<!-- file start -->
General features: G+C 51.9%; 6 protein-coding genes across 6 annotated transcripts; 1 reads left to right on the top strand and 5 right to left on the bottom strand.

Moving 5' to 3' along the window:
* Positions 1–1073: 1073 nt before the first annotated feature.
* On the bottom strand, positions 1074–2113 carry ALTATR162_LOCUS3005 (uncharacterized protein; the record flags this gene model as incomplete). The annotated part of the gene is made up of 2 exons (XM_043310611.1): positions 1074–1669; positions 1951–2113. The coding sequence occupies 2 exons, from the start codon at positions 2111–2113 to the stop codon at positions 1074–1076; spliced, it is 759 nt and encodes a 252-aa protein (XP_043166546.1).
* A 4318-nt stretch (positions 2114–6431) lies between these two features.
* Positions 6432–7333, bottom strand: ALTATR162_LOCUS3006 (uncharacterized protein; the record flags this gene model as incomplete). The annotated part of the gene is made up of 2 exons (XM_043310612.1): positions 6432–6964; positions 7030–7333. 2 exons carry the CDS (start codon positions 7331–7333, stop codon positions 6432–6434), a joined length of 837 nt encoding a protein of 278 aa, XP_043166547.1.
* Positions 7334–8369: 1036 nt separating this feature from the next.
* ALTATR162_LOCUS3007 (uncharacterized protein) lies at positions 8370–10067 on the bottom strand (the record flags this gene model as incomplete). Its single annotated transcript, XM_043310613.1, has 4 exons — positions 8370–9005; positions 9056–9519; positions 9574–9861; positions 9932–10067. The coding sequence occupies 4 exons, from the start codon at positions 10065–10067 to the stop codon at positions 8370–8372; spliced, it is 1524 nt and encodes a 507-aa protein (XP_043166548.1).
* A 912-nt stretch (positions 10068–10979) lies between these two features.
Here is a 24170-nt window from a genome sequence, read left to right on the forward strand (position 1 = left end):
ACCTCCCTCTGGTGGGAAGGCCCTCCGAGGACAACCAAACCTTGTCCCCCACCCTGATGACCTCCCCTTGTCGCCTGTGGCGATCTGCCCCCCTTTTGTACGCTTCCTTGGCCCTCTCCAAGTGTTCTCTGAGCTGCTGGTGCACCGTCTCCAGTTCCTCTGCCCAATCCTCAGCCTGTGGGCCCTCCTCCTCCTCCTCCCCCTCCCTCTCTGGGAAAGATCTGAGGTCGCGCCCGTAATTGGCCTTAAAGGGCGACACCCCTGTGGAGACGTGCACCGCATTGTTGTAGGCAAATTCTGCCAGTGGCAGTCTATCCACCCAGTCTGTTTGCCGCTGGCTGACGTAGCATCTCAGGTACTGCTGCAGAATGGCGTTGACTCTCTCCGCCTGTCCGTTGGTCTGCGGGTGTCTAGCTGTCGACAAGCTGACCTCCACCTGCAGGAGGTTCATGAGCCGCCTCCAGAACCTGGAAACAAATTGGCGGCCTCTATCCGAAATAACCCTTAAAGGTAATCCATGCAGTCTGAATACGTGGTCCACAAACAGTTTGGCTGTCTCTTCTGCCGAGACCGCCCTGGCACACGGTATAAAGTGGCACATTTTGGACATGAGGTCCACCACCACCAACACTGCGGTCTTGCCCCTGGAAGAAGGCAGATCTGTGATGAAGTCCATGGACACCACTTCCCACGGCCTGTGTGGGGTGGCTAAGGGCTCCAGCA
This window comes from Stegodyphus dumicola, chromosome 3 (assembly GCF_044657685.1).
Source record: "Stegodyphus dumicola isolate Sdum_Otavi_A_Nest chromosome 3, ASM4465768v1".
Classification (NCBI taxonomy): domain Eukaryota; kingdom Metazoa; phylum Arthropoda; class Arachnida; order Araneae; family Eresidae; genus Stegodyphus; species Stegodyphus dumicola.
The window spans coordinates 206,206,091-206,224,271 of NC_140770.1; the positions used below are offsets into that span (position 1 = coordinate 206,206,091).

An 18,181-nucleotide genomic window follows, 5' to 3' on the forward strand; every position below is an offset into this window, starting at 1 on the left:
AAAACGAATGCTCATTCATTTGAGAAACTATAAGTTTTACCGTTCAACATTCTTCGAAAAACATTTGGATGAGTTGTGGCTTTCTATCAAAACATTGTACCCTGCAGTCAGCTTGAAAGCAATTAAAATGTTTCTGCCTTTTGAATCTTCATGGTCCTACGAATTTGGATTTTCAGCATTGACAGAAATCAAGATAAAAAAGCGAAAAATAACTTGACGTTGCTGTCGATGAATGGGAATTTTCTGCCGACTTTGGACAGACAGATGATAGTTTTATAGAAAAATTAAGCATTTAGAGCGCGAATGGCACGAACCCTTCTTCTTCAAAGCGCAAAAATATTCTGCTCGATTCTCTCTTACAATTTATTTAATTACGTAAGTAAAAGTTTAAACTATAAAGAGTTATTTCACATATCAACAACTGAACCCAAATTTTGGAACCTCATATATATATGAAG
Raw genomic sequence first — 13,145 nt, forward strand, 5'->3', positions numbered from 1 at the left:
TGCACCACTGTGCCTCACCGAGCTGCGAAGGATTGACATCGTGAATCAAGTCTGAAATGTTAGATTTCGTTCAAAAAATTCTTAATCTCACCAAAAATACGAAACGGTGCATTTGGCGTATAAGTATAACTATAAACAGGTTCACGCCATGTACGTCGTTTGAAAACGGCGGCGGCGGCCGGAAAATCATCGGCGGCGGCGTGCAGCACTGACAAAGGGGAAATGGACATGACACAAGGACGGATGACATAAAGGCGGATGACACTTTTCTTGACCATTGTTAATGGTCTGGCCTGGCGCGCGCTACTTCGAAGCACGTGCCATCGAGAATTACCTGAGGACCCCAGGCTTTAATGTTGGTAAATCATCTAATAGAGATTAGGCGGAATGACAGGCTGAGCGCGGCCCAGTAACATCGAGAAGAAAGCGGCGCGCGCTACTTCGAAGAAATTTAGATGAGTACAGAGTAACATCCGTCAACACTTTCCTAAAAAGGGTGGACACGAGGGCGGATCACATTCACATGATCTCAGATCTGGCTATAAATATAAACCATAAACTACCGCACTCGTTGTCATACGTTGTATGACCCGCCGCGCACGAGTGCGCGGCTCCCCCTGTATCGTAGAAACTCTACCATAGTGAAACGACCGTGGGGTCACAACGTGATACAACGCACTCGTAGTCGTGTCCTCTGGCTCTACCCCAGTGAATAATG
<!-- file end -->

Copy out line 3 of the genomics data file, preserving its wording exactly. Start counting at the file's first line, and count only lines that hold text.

* Positions 1–1073: 1073 nt before the first annotated feature.